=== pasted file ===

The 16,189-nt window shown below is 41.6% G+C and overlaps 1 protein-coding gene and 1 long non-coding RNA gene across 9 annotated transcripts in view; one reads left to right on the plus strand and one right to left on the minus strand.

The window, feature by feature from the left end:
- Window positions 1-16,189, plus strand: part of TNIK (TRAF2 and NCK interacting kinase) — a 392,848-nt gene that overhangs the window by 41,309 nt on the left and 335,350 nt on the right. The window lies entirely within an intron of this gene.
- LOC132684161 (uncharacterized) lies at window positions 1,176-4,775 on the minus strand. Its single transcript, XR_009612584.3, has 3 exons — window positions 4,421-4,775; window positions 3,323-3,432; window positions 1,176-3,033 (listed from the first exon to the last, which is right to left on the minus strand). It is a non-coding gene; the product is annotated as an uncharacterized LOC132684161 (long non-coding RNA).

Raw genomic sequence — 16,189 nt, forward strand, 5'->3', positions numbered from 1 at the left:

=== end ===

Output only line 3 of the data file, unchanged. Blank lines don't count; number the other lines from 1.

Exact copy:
- Window positions 1-16,189, plus strand: part of TNIK (TRAF2 and NCK interacting kinase) — a 392,848-nt gene that overhangs the window by 41,309 nt on the left and 335,350 nt on the right. The window lies entirely within an intron of this gene.